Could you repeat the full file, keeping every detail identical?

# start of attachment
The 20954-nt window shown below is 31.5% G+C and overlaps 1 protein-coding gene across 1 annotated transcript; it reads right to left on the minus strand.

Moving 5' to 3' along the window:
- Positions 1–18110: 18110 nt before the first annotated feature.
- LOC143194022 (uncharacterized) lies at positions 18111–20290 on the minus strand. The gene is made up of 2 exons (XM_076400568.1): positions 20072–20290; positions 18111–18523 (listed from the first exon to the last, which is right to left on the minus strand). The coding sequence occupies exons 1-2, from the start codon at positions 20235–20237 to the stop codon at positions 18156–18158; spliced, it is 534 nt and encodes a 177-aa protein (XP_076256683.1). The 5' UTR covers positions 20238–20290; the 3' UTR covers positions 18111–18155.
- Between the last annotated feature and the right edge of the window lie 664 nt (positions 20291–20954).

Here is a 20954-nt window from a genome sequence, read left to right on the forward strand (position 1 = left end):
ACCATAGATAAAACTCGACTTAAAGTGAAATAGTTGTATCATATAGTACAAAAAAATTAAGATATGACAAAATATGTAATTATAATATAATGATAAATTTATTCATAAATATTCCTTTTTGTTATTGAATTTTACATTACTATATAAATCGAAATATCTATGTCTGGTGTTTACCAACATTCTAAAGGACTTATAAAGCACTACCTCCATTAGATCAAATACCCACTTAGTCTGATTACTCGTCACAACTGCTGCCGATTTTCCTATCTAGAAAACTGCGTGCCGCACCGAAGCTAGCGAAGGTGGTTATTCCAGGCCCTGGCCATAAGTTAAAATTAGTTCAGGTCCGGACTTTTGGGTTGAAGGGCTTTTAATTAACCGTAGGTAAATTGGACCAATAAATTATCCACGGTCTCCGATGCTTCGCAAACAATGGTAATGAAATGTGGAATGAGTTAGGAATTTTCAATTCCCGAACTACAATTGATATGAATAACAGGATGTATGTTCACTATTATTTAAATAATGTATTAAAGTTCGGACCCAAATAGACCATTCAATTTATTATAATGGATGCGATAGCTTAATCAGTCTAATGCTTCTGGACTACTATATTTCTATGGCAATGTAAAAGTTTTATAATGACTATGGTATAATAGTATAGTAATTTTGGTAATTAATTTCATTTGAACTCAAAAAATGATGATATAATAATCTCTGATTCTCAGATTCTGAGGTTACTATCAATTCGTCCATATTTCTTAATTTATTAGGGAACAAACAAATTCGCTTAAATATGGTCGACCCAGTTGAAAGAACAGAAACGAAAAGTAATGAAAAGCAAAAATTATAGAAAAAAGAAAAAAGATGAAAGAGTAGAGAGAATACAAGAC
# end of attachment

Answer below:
The 20954-nt window shown below is 31.5% G+C and overlaps 1 protein-coding gene across 1 annotated transcript; it reads right to left on the minus strand.

Moving 5' to 3' along the window:
- Positions 1–18110: 18110 nt before the first annotated feature.
- LOC143194022 (uncharacterized) lies at positions 18111–20290 on the minus strand. The gene is made up of 2 exons (XM_076400568.1): positions 20072–20290; positions 18111–18523 (listed from the first exon to the last, which is right to left on the minus strand). The coding sequence occupies exons 1-2, from the start codon at positions 20235–20237 to the stop codon at positions 18156–18158; spliced, it is 534 nt and encodes a 177-aa protein (XP_076256683.1). The 5' UTR covers positions 20238–20290; the 3' UTR covers positions 18111–18155.
- Between the last annotated feature and the right edge of the window lie 664 nt (positions 20291–20954).

Here is a 20954-nt window from a genome sequence, read left to right on the forward strand (position 1 = left end):
ACCATAGATAAAACTCGACTTAAAGTGAAATAGTTGTATCATATAGTACAAAAAAATTAAGATATGACAAAATATGTAATTATAATATAATGATAAATTTATTCATAAATATTCCTTTTTGTTATTGAATTTTACATTACTATATAAATCGAAATATCTATGTCTGGTGTTTACCAACATTCTAAAGGACTTATAAAGCACTACCTCCATTAGATCAAATACCCACTTAGTCTGATTACTCGTCACAACTGCTGCCGATTTTCCTATCTAGAAAACTGCGTGCCGCACCGAAGCTAGCGAAGGTGGTTATTCCAGGCCCTGGCCATAAGTTAAAATTAGTTCAGGTCCGGACTTTTGGGTTGAAGGGCTTTTAATTAACCGTAGGTAAATTGGACCAATAAATTATCCACGGTCTCCGATGCTTCGCAAACAATGGTAATGAAATGTGGAATGAGTTAGGAATTTTCAATTCCCGAACTACAATTGATATGAATAACAGGATGTATGTTCACTATTATTTAAATAATGTATTAAAGTTCGGACCCAAATAGACCATTCAATTTATTATAATGGATGCGATAGCTTAATCAGTCTAATGCTTCTGGACTACTATATTTCTATGGCAATGTAAAAGTTTTATAATGACTATGGTATAATAGTATAGTAATTTTGGTAATTAATTTCATTTGAACTCAAAAAATGATGATATAATAATCTCTGATTCTCAGATTCTGAGGTTACTATCAATTCGTCCATATTTCTTAATTTATTAGGGAACAAACAAATTCGCTTAAATATGGTCGACCCAGTTGAAAGAACAGAAACGAAAAGTAATGAAAAGCAAAAATTATAGAAAAAAGAAAAAAGATGAAAGAGTAGAGAGAATACAAGAC